Archive for the ‘Equity’ Category

Why We Need to Dig Deep on Social-Emotional Learning Together

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Close your eyes for a moment and think about one of your favorite teachers from grade school. What do you remember? Chances are, you remember as much about how they taught as what they taught. You remember that classroom’s environment and how that teacher made you feel. Inspired. Energized. Safe. Creative.

 

As we’ve written about before in this space, social and emotional learning (SEL) isn’t a new thing. We heard about the need to look more holistically at the development of our young people when the Vision Coalition spoke to 4,000 Delawareans during the creation of Student Success 2025 back in 2014.

 

SEL is something that great teachers have been doing instinctively for generations. But it’s fair to say that it wasn’t until more recently that cognitive science sharpened our definition of SEL and reinforced the need for a broader vision of learning that’s as foundational as our traditional academic learning.

 

What’s new? Given that we were seeing pockets of work on SEL cropping up throughout the state and that nine out of 10 respondents to our 2017 Rodel Teacher Council survey said schools should place more emphasis on SEL, we launched what we believe is the most comprehensive statewide landscape analysis of SEL in the country. Later in the summer and fall, we’ll work with the community to unpack what we found and hope that it helps accelerate the good work already started in classrooms statewide.

 

Why now? SEL’s reemergence into the spotlight in recent years is a response to the rapidly evolving world that our young people will soon inherit. For years employers have told us that too many new employees lack the “people skills” needed to work in a complex environment. Meanwhile rapid shifts in our economy exacerbated the income divide, leading to roughly four out of every 10 Delaware public school students now living in poverty. And when poverty is paired with issues like violence and addiction, it can not only impact a child’s ability to learn, but weigh heavily on the teachers and administrators, too. Adults inside the school deserve thoughtful, comprehensive social emotional skill development, which in turn can lead to culturally responsive and engaging places to teach and to learn.

 

My child is in kindergarten, and I tell her teacher that I care less about whether she can read and more about whether she plays nicely with others and is a good friend. Academic skills will come, but SEL is the foundation for being a good person.Delaware Parent

 

What’s next? Core academics are and always will be central and vital to the educational experience. But what we’ve come to realize is that skills like communication, collaboration, critical thinking, empathy, and creativity are not just nice to have, they are foundational skills our students need in order to be successful in the classroom and in life.

 

If we want our young people to go out into the world healthy, caring, and able to respond to a fast-paced, global society—we need to embed SEL into our schools to meet the needs of all students, with particular attention to the unique needs of students of color, English learners, and low-income students. If we, as a state, are serious about ensuring that our learning environments are safe and welcoming places for all students to grow, learn, and thrive, we need to openly discuss and address Delaware’s, and our nation’s, long and continuing history of racial inequity, and the opportunities for SEL to advance equity in our schools. As the report notes, educators need support to understand and affirm students’ and families’ backgrounds and cultural heritages, and acknowledge and address the impact of race, racism, and implicit bias in education.

 

Moving forward, together. At this stage in the game, people in and around education, nationally, and within Delaware, agree that SEL is important. But as we found out in our research, there are dozens of definitions and interpretations of what it actually means, how it manifests inside classrooms, or how we can quantify it.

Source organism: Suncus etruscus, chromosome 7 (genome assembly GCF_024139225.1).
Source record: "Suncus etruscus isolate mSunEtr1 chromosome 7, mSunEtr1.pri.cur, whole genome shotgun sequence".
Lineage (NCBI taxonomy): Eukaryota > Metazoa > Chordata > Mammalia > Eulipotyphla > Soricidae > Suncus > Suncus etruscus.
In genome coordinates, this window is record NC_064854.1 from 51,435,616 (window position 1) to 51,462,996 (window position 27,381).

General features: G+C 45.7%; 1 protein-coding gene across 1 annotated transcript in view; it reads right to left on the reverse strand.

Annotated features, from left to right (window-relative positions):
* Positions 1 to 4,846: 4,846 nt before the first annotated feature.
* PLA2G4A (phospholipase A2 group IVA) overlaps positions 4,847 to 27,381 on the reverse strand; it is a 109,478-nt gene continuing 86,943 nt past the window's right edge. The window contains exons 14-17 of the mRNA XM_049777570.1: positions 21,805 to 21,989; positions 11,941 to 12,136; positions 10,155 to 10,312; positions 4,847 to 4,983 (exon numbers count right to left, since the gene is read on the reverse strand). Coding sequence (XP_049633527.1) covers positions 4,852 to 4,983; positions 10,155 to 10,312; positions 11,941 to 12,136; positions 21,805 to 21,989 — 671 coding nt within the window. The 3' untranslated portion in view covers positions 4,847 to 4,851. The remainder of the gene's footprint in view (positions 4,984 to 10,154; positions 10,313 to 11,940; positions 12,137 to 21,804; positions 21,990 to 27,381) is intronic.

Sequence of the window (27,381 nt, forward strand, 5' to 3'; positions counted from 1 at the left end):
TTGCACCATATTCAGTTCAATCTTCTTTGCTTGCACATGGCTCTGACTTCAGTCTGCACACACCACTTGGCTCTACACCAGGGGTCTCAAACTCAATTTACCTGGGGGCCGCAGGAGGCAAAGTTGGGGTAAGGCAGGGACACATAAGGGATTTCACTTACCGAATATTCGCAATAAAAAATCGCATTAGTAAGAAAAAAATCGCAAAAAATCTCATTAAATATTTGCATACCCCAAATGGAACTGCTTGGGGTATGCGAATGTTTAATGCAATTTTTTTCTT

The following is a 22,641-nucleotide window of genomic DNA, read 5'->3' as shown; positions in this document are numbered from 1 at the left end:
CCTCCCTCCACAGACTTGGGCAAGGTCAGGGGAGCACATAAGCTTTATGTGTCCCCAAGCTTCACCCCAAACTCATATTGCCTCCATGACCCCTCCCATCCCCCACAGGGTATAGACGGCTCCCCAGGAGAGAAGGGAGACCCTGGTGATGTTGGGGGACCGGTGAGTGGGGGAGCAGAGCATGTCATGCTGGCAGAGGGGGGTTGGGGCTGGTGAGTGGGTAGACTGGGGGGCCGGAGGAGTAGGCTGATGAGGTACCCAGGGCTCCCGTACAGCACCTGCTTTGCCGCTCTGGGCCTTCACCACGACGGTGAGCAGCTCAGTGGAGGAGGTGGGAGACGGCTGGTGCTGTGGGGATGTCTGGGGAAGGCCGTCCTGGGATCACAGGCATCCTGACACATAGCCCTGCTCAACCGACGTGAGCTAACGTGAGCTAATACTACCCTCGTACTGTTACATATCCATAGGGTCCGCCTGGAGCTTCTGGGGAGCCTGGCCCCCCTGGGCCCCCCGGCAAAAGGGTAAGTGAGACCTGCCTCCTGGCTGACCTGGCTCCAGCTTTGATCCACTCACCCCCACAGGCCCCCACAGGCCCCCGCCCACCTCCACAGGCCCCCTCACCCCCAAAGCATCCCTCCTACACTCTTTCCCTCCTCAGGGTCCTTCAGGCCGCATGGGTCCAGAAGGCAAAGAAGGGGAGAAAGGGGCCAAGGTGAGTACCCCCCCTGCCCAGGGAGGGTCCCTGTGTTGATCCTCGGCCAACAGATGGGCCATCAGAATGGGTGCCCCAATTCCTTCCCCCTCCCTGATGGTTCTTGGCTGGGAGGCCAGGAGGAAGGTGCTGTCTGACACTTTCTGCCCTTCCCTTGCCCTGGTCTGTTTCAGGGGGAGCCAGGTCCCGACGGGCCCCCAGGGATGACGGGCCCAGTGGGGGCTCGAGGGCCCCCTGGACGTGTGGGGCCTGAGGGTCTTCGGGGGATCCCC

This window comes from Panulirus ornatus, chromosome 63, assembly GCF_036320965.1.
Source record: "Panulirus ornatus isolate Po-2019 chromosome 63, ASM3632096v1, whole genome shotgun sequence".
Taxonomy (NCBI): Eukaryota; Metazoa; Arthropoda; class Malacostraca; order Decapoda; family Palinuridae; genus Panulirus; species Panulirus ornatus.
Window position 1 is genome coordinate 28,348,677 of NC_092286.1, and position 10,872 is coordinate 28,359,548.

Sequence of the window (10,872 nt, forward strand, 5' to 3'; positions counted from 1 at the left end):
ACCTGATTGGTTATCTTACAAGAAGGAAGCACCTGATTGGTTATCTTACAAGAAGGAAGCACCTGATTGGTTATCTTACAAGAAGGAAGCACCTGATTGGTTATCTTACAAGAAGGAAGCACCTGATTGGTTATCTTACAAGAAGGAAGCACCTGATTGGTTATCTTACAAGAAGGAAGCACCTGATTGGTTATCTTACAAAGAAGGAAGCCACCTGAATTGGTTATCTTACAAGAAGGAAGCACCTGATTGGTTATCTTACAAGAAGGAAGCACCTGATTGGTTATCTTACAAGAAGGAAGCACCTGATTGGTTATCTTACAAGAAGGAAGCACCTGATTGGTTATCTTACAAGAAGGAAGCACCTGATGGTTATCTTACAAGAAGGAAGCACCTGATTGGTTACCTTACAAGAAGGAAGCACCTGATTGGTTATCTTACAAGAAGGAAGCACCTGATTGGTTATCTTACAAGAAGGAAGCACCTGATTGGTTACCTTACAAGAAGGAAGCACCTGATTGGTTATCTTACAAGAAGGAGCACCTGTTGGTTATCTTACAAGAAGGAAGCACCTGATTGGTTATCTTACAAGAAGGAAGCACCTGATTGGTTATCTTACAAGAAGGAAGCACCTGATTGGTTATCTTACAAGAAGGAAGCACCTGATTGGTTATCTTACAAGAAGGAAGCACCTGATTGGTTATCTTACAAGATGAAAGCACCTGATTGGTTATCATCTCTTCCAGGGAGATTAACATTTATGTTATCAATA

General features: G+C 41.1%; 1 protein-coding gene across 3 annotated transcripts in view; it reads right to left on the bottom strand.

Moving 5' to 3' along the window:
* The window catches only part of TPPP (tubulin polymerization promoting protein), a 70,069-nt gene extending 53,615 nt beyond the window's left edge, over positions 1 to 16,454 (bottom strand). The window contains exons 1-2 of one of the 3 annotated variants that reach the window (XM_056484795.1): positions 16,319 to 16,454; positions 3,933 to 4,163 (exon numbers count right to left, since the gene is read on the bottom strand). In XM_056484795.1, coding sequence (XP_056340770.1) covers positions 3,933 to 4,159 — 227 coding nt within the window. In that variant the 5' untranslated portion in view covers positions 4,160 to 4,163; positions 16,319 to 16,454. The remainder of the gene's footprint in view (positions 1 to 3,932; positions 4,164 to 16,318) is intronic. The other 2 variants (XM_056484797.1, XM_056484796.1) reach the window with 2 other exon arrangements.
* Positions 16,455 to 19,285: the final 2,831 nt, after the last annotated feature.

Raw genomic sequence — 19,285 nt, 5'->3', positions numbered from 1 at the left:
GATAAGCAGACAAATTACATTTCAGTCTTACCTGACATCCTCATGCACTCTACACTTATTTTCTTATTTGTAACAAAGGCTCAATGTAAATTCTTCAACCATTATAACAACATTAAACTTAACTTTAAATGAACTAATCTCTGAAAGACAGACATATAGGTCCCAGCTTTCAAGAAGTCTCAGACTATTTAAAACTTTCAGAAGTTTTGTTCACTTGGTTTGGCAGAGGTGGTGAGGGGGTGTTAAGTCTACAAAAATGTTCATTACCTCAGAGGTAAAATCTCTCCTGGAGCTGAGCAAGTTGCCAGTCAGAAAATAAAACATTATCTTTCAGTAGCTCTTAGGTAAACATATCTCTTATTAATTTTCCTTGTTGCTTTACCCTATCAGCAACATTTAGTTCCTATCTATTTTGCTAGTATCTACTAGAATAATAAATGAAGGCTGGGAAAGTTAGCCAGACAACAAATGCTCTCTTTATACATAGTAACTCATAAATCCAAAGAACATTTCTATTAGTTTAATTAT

We heard loud and clear that we need to get on the same page. As a state, we need to expand our definition of student success. We need a common understanding of what we actually mean when we say “SEL,” and how SEL can be used to support students.

 

A Broader Vision of Student Success: Insights and Opportunities for Social and Emotional Learning in Delaware focuses on the efforts underway across Delaware to support students, families, and educators in developing their SEL skills.

 

(Members of the Rodel Teacher Council also weighed in this month with a new policy brief. Creating a Common Language for Social and Emotional Learning in Delaware urges leaders to provide a stronger framework for integrating SEL into academic development.)

 

We offer this report to shine a light on the current SEL landscape in Delaware and help policymakers, educators and partners in the education, government, healthcare, nonprofit, and business sectors make decisions and investments to strengthen the work that’s underway supporting social and emotional development.

 

How we did it. While Rodel kicked this project off, it wouldn’t have been possible without the shared financial and intellectual partnership of the Arsht-Cannon Fund, Christina Care Health System, the Delaware Community Foundation, and Nemours Children’s Health Care System, as well as our Steering Committee of local stakeholders.

 

Education First and Edge Research led the data collection and analysis. The research that led to these findings included a broad range of surveys, interviews, and engagements with many school, district, and community leaders, and site visits to a variety of Delaware schools spanning all three counties. To ensure that their research rung true to those working with Delaware’s young people every day, our Steering Committee worked with Education First to provide feedback on their findings along the way.

 

Our researchers spent time in public schools across Delaware, and observed a variety of rich social and emotional learning in action: educators helping students recognize, understand and express their emotions, and develop and practice strategies to regulate those emotions when needed. They saw teachers focused on building strong relationships and helping students develop strategies to work together and solve problems, including by persisting through challenges and learning from failures. (For more examples of SEL work underway in Delaware, click here.)

 

But more pressingly, we found we need to co-construct what SEL means for our children with their parents and the community. While the definitions, expectations, and measures can be informed by academia, they need to be shaped and informed by meaningful engagement with parents, students, and educators—early and often.

 

In addition, we need to expand partnerships between schools and health services, mental health facilities, and community non-profits to ensure students and families have the supports they need.